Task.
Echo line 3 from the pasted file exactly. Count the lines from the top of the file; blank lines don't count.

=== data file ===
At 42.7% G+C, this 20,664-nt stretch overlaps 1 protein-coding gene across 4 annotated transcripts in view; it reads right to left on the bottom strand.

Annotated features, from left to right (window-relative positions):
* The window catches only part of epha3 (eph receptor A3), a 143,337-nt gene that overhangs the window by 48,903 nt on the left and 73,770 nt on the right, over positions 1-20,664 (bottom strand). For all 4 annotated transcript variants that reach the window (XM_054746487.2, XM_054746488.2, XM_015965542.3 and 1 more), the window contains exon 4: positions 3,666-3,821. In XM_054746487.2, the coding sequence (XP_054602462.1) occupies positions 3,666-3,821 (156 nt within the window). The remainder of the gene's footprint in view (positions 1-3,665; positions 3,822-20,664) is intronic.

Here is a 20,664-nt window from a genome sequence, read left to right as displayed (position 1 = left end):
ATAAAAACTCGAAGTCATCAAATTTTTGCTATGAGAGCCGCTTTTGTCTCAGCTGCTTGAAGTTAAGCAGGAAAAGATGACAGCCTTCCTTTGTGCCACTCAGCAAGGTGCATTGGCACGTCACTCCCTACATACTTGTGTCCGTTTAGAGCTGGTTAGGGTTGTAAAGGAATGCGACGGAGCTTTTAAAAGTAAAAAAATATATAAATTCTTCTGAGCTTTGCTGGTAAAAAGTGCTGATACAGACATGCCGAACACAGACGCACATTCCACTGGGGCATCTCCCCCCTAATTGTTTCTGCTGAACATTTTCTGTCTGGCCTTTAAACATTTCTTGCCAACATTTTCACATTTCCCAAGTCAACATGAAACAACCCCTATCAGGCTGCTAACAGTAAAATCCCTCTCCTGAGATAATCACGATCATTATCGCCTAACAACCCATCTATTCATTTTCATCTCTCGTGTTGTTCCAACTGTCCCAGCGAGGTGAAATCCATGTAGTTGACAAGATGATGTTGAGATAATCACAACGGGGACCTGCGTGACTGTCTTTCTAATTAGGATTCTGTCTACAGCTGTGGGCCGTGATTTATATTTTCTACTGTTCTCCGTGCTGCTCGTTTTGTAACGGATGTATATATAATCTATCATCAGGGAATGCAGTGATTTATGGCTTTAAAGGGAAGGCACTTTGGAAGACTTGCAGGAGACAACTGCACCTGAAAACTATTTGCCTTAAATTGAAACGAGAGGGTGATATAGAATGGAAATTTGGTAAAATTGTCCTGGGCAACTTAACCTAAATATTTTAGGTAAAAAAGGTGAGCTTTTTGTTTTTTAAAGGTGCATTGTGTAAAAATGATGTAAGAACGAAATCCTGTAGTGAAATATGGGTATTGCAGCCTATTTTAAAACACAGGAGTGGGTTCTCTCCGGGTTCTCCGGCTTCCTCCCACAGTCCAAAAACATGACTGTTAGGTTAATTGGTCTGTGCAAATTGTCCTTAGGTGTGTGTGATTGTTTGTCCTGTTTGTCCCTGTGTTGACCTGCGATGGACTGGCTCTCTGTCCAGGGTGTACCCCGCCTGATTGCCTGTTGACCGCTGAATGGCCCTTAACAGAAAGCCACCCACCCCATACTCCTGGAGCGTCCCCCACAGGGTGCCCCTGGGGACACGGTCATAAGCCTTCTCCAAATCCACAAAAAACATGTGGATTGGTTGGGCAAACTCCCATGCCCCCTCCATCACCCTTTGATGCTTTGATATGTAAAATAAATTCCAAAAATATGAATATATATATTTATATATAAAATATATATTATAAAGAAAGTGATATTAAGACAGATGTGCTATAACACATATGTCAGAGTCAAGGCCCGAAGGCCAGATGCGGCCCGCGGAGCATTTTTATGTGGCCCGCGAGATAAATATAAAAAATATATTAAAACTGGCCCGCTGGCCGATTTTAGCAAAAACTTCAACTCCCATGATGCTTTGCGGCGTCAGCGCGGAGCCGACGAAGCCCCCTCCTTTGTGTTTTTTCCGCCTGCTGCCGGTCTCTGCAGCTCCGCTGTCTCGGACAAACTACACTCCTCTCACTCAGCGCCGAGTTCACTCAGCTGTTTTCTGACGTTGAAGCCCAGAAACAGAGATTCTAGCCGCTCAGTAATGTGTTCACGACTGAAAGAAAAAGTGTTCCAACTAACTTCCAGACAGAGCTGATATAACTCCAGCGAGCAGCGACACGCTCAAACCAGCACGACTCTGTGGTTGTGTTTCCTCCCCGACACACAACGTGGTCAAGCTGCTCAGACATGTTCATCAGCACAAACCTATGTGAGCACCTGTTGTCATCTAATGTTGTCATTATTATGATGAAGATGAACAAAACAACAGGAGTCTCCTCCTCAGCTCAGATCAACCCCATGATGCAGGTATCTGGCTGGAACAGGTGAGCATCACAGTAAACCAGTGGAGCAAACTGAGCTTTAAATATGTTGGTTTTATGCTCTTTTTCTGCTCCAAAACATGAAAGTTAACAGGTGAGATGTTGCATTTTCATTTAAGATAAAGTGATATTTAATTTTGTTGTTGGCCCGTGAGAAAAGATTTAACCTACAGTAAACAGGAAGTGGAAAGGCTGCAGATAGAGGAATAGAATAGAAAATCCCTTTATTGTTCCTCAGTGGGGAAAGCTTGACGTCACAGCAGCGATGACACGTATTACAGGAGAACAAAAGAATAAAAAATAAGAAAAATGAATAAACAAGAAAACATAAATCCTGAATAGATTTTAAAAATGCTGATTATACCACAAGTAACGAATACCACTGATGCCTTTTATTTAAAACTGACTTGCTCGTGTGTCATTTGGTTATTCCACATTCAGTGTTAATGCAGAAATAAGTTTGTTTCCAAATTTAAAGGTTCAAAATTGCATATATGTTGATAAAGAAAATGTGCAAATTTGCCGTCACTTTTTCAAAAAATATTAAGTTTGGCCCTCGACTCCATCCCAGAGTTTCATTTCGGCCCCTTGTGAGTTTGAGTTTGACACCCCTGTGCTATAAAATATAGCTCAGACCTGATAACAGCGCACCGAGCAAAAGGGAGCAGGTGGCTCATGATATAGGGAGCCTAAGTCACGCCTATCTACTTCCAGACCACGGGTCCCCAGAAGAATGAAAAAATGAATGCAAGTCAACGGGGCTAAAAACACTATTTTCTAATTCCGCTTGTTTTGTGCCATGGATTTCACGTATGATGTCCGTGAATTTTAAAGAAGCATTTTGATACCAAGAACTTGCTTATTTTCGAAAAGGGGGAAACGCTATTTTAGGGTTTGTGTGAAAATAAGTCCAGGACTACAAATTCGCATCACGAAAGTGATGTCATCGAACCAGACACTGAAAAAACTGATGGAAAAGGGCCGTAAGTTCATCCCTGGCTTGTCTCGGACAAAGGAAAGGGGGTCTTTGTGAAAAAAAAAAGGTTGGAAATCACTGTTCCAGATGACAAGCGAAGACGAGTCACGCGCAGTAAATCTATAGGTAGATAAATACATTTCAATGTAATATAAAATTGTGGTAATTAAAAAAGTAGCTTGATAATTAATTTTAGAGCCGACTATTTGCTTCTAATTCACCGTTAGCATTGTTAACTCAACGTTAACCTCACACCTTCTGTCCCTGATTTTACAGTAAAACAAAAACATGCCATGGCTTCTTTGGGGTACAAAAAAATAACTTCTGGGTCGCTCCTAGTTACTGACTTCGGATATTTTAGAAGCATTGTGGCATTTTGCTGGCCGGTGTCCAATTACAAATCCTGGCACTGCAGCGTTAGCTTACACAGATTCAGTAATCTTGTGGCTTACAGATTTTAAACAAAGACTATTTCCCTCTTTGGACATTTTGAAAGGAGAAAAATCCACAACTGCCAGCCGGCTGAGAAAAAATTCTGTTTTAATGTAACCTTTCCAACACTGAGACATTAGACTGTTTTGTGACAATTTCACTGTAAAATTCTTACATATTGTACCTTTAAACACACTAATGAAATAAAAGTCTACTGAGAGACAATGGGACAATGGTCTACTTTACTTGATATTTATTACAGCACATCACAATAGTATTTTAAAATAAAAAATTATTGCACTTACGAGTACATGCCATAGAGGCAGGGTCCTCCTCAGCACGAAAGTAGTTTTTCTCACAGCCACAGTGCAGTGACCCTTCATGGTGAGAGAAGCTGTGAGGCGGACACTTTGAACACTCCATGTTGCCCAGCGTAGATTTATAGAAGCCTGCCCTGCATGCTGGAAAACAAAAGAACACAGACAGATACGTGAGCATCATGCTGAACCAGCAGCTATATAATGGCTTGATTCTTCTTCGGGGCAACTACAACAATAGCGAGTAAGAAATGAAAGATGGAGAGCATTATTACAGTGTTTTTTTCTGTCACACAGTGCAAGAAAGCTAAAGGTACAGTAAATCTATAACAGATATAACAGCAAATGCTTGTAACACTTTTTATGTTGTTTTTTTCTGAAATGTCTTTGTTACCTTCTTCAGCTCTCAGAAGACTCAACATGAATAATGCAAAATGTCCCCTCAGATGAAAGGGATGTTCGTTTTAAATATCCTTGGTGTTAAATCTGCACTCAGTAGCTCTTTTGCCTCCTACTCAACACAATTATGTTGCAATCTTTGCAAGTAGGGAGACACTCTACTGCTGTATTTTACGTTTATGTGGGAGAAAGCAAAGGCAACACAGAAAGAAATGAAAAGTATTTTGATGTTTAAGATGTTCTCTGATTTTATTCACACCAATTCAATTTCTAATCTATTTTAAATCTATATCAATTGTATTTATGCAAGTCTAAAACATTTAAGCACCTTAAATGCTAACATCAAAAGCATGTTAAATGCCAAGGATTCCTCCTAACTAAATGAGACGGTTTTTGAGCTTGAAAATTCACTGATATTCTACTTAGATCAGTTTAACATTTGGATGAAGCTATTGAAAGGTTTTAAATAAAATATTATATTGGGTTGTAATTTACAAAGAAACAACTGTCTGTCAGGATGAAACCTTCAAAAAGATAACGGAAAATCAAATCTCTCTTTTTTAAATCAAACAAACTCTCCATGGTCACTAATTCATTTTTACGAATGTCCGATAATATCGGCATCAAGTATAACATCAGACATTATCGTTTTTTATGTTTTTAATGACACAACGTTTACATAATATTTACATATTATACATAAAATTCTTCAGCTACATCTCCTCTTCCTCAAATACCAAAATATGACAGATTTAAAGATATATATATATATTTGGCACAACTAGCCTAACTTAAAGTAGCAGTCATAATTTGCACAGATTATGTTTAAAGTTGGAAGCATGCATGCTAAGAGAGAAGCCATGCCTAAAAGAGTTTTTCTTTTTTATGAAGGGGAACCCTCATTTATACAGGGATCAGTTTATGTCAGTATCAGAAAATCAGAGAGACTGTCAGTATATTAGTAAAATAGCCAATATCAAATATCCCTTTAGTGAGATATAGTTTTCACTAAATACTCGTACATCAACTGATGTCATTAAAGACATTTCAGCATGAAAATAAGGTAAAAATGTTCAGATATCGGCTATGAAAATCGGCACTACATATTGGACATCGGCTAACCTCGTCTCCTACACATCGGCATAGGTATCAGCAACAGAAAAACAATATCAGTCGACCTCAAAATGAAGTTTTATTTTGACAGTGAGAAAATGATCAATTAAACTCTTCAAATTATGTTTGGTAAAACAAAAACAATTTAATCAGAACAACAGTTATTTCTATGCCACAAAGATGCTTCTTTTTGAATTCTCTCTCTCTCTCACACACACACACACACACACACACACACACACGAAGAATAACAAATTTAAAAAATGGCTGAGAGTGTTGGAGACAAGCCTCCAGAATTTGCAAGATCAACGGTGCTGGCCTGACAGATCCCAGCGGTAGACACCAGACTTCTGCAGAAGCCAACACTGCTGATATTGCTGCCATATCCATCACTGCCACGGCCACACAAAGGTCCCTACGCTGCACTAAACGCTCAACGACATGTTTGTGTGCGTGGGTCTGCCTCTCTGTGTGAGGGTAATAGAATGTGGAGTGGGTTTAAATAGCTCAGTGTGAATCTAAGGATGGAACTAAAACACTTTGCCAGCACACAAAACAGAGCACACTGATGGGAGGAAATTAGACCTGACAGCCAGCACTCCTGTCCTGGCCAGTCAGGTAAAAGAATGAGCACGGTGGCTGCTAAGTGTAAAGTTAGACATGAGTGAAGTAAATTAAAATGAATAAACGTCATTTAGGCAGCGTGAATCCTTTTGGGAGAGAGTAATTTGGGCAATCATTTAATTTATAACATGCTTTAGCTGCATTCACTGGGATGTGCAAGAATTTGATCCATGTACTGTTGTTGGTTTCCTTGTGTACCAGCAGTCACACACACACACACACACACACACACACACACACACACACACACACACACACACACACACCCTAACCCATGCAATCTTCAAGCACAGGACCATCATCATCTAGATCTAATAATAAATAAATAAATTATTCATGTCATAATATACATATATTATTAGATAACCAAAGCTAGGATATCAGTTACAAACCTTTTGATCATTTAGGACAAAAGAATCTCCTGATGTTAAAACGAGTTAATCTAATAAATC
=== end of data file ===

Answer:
* The window catches only part of epha3 (eph receptor A3), a 143,337-nt gene that overhangs the window by 48,903 nt on the left and 73,770 nt on the right, over positions 1-20,664 (bottom strand). For all 4 annotated transcript variants that reach the window (XM_054746487.2, XM_054746488.2, XM_015965542.3 and 1 more), the window contains exon 4: positions 3,666-3,821. In XM_054746487.2, the coding sequence (XP_054602462.1) occupies positions 3,666-3,821 (156 nt within the window). The remainder of the gene's footprint in view (positions 1-3,665; positions 3,822-20,664) is intronic.